Zeroing in on net-zero:

According to the authors, net-zero promises – and their proper implementation – might make a major difference, but existing plans are imprecise and not represented in NDCs. 49 countries, including the EU, have committed to a net-zero goal.

This accounts for more than half of worldwide residential greenhouse gas emissions, half of global GDP, and a third of the world’s population. Eleven targets, totaling 12% of world emissions, are incorporated in legislation.

If made resilient and completely implemented, net-zero targets might reduce global warming by 0.5°C, bringing the expected temperature rise to 2.2°C. On the other hand, many national climate policies postpone action until after 2030, raising uncertainties about whether net-zero pledges can be met.

Twelve G20 members have committed to a net-zero goal, but their commitments are still vague. Action must also be prioritized to align with the 2030 targets.

The Potential of Methane and Market Mechanisms:

The Emissions Gap Report examines the potential of various sectors every year. This year, its concentration is on methane and market processes. In the medium term, reducing methane emissions from the fossil fuel, waste, and agriculture sectors can help close the emissions gap and reduce warming.

  • Methane emissions are the second largest contributor to global warming. Over a 20-year horizon, gas has a global warming potential of over 80 times that of carbon dioxide. It also has a shorter lifetime in the atmosphere than carbon dioxide—only twelve years, compared to hundreds for CO2—so methane reductions will limit temperature increases faster than CO2 reductions.
  • Technical measures currently available for free or at a modest cost could cut anthropogenic methane emissions by roughly 20% annually. If all of the remedies are implemented, together with broader structural and behavioral changes, anthropogenic methane emissions might be reduced by about 45 %.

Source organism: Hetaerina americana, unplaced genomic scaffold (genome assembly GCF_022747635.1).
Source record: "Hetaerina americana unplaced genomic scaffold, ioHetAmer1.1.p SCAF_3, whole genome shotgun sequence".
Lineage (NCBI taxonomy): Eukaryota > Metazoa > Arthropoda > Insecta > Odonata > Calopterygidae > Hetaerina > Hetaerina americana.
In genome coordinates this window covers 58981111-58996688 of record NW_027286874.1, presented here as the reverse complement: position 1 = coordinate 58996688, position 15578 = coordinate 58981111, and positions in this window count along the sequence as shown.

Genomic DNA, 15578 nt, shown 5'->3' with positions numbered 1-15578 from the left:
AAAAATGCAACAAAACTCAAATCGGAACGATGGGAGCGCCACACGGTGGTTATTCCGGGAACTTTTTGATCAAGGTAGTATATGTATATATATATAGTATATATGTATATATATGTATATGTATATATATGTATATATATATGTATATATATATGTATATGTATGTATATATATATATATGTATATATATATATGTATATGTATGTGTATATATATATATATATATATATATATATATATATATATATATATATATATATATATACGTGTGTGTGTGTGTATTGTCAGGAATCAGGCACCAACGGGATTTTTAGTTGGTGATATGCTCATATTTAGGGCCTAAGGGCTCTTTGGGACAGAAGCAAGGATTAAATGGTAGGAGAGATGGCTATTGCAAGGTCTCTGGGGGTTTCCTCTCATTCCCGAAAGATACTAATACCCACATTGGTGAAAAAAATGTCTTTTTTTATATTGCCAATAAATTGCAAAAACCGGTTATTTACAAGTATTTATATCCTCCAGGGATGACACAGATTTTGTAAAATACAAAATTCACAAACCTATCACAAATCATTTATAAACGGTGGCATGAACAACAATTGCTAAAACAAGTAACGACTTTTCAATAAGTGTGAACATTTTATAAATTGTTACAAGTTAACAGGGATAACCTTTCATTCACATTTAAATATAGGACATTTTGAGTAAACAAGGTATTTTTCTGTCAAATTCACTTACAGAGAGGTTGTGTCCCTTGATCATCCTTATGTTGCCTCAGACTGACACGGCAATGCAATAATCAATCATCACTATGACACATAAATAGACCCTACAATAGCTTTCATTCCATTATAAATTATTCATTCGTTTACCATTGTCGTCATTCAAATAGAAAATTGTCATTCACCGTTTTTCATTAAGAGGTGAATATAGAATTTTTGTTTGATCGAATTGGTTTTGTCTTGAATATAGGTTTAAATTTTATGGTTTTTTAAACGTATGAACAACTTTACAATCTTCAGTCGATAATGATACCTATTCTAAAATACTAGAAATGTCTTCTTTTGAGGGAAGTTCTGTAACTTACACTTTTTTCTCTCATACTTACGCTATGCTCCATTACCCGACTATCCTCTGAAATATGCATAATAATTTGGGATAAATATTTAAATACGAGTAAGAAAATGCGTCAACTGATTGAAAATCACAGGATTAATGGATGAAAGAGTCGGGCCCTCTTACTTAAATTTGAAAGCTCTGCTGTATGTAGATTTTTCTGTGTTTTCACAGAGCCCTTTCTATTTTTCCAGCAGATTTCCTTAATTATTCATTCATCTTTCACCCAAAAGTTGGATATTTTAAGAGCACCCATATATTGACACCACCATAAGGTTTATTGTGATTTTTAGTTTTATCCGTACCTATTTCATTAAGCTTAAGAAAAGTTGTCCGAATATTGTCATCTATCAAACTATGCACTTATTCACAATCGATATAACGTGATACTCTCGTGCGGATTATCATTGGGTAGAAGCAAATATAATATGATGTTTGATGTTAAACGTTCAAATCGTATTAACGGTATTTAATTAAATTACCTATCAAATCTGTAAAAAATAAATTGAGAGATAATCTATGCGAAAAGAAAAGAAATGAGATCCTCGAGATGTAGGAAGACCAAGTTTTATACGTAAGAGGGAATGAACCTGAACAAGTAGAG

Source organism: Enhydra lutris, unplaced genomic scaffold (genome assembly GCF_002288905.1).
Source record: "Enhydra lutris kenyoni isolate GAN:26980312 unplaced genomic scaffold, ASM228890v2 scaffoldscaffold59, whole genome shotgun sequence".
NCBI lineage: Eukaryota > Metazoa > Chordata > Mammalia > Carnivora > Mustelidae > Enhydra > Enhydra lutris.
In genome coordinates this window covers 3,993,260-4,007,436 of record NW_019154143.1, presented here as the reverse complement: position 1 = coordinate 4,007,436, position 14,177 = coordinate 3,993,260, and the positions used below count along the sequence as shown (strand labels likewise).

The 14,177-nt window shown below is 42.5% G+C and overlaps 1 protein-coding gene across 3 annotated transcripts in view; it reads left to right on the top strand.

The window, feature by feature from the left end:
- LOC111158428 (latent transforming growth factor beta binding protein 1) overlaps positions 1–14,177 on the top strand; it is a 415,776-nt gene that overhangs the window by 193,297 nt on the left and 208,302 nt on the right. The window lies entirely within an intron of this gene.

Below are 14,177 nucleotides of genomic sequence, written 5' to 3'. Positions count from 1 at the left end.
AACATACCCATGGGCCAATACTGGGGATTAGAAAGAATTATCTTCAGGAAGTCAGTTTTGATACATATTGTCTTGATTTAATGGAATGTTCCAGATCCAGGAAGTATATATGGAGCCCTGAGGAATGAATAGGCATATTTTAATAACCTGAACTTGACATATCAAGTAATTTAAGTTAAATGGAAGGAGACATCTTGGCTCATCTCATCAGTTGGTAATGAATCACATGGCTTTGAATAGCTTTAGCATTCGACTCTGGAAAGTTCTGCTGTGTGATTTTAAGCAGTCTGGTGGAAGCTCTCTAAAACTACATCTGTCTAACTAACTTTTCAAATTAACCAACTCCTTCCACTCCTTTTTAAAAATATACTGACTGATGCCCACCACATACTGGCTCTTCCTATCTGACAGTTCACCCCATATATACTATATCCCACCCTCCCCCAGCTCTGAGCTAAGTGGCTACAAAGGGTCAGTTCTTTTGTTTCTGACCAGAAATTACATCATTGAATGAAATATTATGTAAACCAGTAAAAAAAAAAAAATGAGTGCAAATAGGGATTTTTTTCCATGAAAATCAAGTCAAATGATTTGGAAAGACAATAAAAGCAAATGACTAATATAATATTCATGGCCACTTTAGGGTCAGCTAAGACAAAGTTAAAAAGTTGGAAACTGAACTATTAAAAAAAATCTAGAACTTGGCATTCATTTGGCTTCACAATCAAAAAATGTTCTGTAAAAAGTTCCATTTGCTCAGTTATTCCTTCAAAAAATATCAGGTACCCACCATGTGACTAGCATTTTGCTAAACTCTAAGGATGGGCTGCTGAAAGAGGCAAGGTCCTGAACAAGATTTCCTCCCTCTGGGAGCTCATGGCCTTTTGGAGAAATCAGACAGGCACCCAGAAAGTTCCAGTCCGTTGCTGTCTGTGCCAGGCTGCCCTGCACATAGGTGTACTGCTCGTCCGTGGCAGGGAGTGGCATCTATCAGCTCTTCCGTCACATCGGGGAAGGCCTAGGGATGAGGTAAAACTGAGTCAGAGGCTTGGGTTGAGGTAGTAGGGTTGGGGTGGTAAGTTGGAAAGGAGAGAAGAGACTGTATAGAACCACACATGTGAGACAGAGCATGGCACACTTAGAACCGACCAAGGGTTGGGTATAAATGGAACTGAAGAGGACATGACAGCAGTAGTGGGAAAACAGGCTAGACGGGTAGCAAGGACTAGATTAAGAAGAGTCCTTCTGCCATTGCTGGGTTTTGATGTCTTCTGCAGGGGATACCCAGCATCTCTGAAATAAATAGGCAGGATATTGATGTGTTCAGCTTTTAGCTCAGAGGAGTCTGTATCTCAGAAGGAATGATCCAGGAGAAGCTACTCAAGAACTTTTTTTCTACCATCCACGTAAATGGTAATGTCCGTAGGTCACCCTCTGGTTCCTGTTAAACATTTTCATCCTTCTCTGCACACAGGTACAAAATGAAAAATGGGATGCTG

Meanwhile, carbon markets have the potential to lower prices and so inspire more ambitious reduction promises, but only if rules are clearly defined, transactions reflect actual emissions reductions, and procedures to assess progress and offer transparency are in place.

COVID-19 recovery opportunity largely missed:

The COVID-19 epidemic resulted in a 5.4 percent reduction in world CO2 emissions in 2020. CO2 and non-CO2 emissions, on the other hand, are predicted to grow again in 2021, albeit to a level only slightly lower than the record high set in 2019.

Just about 20% of total recovery investments are expected to reduce greenhouse gas emissions until May 2021. Six G20 members and one permanent guest account for over 90% of expenses.

COVID-19 spending in low-income economies (USD 60 per person) has been significantly lower than in advanced economies (USD 11,800 per person). Finance gaps will likely worsen gaps in climate resilience and mitigation measures in vulnerable countries.

Why is UN COP26 important?

UN COP26 is the first significant test of the Paris Agreement, signed in 2015.

  • When governments discussed this, they committed to keeping the global average temperature rise well below 2 degrees Celsius and working toward a limit of 1.5 degrees Celsius above pre-industrial levels.
  • They developed a ratchet mechanism to encourage regular increases in national ambition and a focus on adopting short-term action to reduce and adapt to climate change to stay on pace with fulfilling the agreement’s goals, including staying under 1.5 degrees Celsius.
1.5 degree |
At the U.N. climate change conference, 2021 in Glasgow. | Image Source: The New Work Times

This depends on countries agreeing to update and strengthen their national climate obligations, known as nationally determined contributions (NDCs), every five years. Those five years ended in December, but because of the epidemic and the postponement of last year’s meetings, countries have been slow to update their NDCs.

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Soumi Mitra is the Co-Founder and Chief Editor of "Let's Talk Geography." With a Master's in Geography and over 15 years of teaching experience, Soumi combines academic expertise with a passion for exploration and education. As a seasoned educator, she excels in making geographical concepts engaging and accessible to a broad audience. Beyond her professional achievements, Soumi loves to explore new places and immerse herself in books, continually expanding her knowledge and sharing her discoveries with readers. Her dedication to geography and education is the driving force behind the success of LTG.